Sunday, August 1, 2010

Chicago Luxury Ice Cream Festival Roundup

Tonight we went to the Chicago Luxury Ice Cream Festival. For $25/person, you could indulge in all-you-can-eat taster sizes of a dozen different gourmet ice cream brands, plus a small amount of alcohol and pizza. A few of the highlights:

The Winners:

- When I read that Vosges would be there, I assumed they'd be giving out chocolate samples. I did not realize that they are making ice cream now! Their chocolate chili was one of the top flavors of the event, hands-down. We went back for MANY refills! They also had coconut curry (called "Naga" on their site). I'm not a big coconut fan, so I wasn't terribly impressed with that one.

- Sassy Cow Creamery had two winners with Ginger Pear and Cherry Dark Chocolate - but the cherry ranked in my top five overall. Whatever dark chocolate they used in it was terrific.

- Ciao Bella Gelato had a Valrhona chocolate ice cream that may have been the only one to top Vosges. Dark and very creamy, my one regret of the night was that I didn't get a second cup. I also had their mango sorbet, which was tasty.

- I am a sucker for cinnamon ice cream, and Homers' had the excellent idea to add white chocolate chips to it. They were clearly creamy real white chocolate, and they went amazingly well with the cinnamon.

- Oberweis Dairy may have been the least "gourmet" (or at least, most mainstream) entry, but their mango-pomegranate sorbet and chocolate peanut butter ice cream were still at the top of the charts. They also apparently had a blue-and-white birthday cake ice cream that was excellent (according to the girl ahead of us in one line), but we didn't get to try that one.

- Unfortunately, neither of us remembers the name of the creamery who featured chocolate ice cream with sour cream and sea salt, but it was very good! The sour cream gave it a bit of a tang, and chocolate/salt is always a good combo.

The Mixed Bags:

- Nice Cream had an odd setup. Rather than a table where you could grab a cup on your way past, they had two tables at which they sat four people at a time, where one of their staff served everyone four flavors individually. This resulted in a long line (we waited over 20 minutes, and it was the only one we waited in for more than about two), and most people in line were confused about exactly what the line was for. The event's website promised a tasting contest where you could vote for your favorites, and people thought that this was the line to participate in that. But no, it was just another company. Anyhow, their four-flavor lineup had two winners and two losers. The peaches & cream, made with sour cream, was excellent. As with the other sour cream entry, it really added to the flavor (and I don't like sour cream by itself). The chocolate and sweet basil was the other winner - it's easy to forget that basil is in the mint family until you taste it with the chocolate! I don't think I could eat a large bowl of it, but a small amount was surprisingly good. The blueberry pie ice cream was good (and had a surprisingly "pie"-y flavor), but didn't stand up to the intense festival competition, while the strawberry and angel food cake was rather bland.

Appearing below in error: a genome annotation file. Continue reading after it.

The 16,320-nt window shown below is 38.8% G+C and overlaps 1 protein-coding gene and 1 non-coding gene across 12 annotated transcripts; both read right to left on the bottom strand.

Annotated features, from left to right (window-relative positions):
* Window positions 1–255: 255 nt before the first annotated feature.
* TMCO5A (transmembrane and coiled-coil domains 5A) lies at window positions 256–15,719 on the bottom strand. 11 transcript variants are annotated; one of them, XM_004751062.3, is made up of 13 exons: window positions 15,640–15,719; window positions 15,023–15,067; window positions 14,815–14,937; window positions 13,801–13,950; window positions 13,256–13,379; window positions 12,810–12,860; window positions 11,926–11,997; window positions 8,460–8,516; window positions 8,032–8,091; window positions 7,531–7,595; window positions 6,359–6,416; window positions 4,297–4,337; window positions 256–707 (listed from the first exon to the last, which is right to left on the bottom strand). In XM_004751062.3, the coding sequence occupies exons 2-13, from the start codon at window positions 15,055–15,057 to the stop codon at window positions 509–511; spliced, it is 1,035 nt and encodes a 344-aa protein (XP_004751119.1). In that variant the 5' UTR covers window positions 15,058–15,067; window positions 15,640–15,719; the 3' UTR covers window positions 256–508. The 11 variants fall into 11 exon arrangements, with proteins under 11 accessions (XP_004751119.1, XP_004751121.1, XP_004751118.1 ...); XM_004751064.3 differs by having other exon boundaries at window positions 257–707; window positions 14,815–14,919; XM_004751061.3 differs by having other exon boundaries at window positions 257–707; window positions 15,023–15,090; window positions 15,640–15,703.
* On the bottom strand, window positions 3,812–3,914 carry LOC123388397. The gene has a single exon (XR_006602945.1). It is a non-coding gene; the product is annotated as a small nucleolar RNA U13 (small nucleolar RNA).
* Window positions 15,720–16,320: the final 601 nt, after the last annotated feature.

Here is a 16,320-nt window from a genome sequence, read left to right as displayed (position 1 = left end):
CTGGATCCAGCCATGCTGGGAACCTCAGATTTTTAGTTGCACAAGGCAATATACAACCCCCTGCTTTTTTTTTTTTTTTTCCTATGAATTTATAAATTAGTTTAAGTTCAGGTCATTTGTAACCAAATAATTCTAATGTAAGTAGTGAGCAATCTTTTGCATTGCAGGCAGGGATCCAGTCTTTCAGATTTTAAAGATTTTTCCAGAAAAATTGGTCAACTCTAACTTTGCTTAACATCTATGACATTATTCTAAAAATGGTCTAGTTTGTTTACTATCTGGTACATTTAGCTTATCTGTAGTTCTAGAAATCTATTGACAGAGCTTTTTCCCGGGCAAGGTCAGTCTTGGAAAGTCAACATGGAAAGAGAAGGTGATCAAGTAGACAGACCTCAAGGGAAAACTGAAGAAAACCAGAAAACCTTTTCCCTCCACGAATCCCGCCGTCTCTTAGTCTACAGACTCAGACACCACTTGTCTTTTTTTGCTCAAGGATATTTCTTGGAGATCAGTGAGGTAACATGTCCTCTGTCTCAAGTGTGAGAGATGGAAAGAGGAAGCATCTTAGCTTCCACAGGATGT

- Clandestino was clearly positioning itself as the gourmeter-than-thou entry. First was its chocolate chili, which won third place last year - but Vosges' much creamier version outshone it this year. Then was the one ice cream I tasted all night that was just bad - blueberry huitlacoche. What is huitlacoche? I wish I'd asked before I tried it, and I might have been prepared - it's a fungus that grows on corn. And yes, the ice cream tasted... fungusy. Mildewy, almost. *shudder* Luckily, they made up for that with their serrano cornbread ice cream, which was savory rather than sweet and was really very good! Cornbread is a nice sweetish savory taste well-suited to ice cream, and there was just a hint of serrano heat running through it. Wish I'd had a second cup before they ran out!

Worth a quick mention as well were the banana chocolate chip from Mitchell's and the very rich and flavorful vanilla from Shawn Michelle.

Dinner was taken care of by small slices of spinach stuffed pizza from Edwardo's, there was a table with taster cups of wine, and a table at the center of the upstairs room was handing out cups of champagne with peach ice cream in them, which Robbie says were excellent. They certainly had one of the longest lines in the place going! They did have a table pouring cups of water for those needing a non-alcoholic drink to cut through all the dairy. We also got a chance to walk around the nature museum it was held in, which was a nice bonus.

I recommend getting there early - we got there about 6:35 (doors opened at 7), and there was already a long line to get in. But once we were through the doors, we started upstairs where it was less crowded and were rewarded with almost no lines for the first half hour or so. By 8pm, it was getting pretty full.

Overall, they still have a few logistical kinks to work out (we paid at the door, but as we were headed in realized it would have been absurdly easy to sneak in because of the way they had it set up), but we had a lot of fun and ended the night plenty full!

No comments:

Post a Comment